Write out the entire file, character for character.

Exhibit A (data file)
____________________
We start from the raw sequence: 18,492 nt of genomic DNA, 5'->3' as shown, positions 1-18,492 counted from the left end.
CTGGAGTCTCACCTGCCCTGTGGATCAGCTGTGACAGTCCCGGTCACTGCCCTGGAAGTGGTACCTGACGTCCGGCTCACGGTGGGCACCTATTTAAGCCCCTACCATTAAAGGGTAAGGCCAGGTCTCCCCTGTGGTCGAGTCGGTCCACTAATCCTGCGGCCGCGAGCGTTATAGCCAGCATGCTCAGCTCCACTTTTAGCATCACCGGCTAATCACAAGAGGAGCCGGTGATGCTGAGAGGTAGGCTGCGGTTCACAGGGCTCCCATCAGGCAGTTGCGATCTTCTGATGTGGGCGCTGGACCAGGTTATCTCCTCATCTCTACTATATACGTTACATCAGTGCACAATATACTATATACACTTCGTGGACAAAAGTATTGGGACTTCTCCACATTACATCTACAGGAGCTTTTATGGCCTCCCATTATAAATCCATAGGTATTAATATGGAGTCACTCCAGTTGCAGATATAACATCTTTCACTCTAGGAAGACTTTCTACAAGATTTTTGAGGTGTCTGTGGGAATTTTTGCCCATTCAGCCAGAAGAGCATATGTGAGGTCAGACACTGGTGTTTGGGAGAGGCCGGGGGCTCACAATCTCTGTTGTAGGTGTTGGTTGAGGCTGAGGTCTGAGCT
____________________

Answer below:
We start from the raw sequence: 18,492 nt of genomic DNA, 5'->3' as shown, positions 1-18,492 counted from the left end.
CTGGAGTCTCACCTGCCCTGTGGATCAGCTGTGACAGTCCCGGTCACTGCCCTGGAAGTGGTACCTGACGTCCGGCTCACGGTGGGCACCTATTTAAGCCCCTACCATTAAAGGGTAAGGCCAGGTCTCCCCTGTGGTCGAGTCGGTCCACTAATCCTGCGGCCGCGAGCGTTATAGCCAGCATGCTCAGCTCCACTTTTAGCATCACCGGCTAATCACAAGAGGAGCCGGTGATGCTGAGAGGTAGGCTGCGGTTCACAGGGCTCCCATCAGGCAGTTGCGATCTTCTGATGTGGGCGCTGGACCAGGTTATCTCCTCATCTCTACTATATACGTTACATCAGTGCACAATATACTATATACACTTCGTGGACAAAAGTATTGGGACTTCTCCACATTACATCTACAGGAGCTTTTATGGCCTCCCATTATAAATCCATAGGTATTAATATGGAGTCACTCCAGTTGCAGATATAACATCTTTCACTCTAGGAAGACTTTCTACAAGATTTTTGAGGTGTCTGTGGGAATTTTTGCCCATTCAGCCAGAAGAGCATATGTGAGGTCAGACACTGGTGTTTGGGAGAGGCCGGGGGCTCACAATCTCTGTTGTAGGTGTTGGTTGAGGCTGAGGTCTGAGCT